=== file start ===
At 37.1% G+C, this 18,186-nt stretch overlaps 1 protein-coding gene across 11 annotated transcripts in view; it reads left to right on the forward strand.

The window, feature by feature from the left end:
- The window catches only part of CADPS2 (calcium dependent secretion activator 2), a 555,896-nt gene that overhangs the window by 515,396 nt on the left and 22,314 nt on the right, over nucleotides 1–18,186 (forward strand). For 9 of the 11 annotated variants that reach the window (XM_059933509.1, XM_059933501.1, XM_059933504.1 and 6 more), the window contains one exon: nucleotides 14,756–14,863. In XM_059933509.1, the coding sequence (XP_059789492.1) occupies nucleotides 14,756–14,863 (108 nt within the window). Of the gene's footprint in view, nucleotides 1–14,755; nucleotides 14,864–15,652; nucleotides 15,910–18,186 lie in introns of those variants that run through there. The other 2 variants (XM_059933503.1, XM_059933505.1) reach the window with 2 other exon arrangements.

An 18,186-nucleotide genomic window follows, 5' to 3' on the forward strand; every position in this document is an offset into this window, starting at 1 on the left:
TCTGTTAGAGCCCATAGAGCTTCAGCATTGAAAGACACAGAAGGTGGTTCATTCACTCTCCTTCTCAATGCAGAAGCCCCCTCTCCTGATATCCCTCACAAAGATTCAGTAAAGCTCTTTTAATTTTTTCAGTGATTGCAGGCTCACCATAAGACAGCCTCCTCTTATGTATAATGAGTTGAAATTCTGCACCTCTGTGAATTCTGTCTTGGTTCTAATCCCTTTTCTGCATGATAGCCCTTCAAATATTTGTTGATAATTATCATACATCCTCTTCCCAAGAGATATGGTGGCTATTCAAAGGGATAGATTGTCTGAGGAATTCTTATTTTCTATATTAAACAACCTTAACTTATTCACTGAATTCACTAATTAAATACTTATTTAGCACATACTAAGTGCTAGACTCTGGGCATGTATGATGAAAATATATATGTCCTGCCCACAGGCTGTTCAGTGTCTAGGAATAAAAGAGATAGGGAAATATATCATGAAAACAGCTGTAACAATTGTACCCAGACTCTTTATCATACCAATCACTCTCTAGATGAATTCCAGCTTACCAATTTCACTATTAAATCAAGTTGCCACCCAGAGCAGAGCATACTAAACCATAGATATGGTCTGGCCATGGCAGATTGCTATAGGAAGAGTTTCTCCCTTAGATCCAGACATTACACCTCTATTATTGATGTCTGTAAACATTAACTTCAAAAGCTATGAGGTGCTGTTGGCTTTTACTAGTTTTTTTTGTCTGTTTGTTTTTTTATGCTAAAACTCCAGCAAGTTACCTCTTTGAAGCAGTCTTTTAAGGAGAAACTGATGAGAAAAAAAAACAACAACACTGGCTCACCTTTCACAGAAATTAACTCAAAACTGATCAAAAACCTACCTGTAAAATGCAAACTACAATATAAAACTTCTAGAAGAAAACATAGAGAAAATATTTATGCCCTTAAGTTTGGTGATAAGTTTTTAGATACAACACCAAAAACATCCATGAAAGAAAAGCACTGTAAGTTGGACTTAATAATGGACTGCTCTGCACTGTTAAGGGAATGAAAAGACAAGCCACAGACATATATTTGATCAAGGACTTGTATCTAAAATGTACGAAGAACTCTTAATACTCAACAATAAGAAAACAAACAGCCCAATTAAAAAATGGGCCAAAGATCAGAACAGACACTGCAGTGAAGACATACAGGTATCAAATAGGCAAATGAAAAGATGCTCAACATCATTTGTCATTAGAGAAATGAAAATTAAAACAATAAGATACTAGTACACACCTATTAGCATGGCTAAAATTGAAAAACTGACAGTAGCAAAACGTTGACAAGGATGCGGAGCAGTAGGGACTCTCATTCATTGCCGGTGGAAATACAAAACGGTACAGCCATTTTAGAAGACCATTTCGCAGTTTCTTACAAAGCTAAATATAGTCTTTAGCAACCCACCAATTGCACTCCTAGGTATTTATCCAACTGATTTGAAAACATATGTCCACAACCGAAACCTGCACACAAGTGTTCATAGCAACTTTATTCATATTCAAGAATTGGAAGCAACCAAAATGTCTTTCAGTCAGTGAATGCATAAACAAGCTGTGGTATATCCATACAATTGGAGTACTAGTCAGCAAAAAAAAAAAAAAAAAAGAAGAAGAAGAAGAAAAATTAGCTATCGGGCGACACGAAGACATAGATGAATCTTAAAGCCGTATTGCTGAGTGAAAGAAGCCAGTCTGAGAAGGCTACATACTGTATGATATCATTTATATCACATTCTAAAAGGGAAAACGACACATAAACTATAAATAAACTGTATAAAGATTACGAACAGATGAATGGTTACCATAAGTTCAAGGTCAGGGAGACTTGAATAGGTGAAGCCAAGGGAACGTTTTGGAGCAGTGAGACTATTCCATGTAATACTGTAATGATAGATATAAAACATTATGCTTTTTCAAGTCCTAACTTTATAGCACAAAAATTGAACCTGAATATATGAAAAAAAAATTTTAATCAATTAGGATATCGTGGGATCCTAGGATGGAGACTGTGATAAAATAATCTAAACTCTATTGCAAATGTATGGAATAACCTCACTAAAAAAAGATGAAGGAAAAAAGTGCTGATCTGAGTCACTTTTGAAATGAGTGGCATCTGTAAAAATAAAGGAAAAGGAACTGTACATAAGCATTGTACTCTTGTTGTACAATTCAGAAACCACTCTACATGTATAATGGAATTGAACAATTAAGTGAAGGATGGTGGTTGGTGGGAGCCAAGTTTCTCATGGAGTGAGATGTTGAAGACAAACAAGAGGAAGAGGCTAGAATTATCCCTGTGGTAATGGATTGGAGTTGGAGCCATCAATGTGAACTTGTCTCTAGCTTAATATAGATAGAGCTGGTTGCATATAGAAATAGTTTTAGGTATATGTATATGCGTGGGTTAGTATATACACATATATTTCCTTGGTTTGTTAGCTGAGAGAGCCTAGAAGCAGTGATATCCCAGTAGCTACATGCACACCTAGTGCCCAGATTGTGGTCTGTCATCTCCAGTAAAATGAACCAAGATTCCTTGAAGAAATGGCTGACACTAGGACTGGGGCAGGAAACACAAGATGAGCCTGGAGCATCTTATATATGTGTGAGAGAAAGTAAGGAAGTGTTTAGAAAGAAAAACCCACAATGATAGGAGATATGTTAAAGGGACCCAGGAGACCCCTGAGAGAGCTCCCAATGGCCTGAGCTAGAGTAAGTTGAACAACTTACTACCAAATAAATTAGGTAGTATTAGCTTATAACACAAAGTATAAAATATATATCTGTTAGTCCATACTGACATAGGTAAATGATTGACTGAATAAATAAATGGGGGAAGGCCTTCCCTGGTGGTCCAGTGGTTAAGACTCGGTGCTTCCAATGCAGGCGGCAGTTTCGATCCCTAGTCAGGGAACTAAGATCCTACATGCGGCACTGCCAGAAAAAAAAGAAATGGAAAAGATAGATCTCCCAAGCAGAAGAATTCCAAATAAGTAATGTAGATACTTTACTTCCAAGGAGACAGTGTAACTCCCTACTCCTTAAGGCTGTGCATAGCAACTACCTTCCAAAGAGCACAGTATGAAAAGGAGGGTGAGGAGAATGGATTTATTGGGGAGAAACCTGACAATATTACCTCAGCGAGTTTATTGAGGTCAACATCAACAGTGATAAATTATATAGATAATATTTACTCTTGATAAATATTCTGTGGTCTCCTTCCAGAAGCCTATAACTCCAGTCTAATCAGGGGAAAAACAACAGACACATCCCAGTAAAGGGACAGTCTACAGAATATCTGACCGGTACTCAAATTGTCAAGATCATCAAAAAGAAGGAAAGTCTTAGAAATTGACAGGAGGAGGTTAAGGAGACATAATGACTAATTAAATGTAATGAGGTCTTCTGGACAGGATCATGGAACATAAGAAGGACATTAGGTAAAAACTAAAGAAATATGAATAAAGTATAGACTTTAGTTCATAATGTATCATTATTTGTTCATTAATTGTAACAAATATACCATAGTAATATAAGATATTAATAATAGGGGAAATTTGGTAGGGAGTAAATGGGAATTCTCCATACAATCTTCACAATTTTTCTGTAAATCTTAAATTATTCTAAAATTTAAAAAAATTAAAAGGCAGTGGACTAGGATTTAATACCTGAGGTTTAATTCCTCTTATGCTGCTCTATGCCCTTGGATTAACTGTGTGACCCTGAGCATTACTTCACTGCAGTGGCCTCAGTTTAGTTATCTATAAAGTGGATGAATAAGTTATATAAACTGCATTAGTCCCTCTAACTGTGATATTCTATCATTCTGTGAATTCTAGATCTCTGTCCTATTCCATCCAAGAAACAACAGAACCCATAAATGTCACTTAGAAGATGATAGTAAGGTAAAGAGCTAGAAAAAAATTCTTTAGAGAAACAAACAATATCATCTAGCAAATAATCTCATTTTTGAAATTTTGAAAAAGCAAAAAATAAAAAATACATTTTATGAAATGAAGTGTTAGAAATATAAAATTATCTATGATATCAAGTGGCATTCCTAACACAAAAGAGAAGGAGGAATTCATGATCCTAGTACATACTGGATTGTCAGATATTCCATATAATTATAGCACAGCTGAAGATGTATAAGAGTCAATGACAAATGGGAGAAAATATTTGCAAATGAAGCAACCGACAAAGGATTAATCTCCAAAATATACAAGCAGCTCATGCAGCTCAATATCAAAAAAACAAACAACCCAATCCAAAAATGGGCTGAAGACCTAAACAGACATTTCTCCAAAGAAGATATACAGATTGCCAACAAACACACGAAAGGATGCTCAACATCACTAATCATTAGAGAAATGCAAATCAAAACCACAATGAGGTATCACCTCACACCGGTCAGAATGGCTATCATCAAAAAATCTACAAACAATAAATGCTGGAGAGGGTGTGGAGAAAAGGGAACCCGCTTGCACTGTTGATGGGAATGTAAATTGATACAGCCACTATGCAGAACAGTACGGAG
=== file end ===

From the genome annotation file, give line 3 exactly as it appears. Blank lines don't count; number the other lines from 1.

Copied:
- The window catches only part of CADPS2 (calcium dependent secretion activator 2), a 555,896-nt gene that overhangs the window by 515,396 nt on the left and 22,314 nt on the right, over nucleotides 1–18,186 (forward strand). For 9 of the 11 annotated variants that reach the window (XM_059933509.1, XM_059933501.1, XM_059933504.1 and 6 more), the window contains one exon: nucleotides 14,756–14,863. In XM_059933509.1, the coding sequence (XP_059789492.1) occupies nucleotides 14,756–14,863 (108 nt within the window). Of the gene's footprint in view, nucleotides 1–14,755; nucleotides 14,864–15,652; nucleotides 15,910–18,186 lie in introns of those variants that run through there. The other 2 variants (XM_059933503.1, XM_059933505.1) reach the window with 2 other exon arrangements.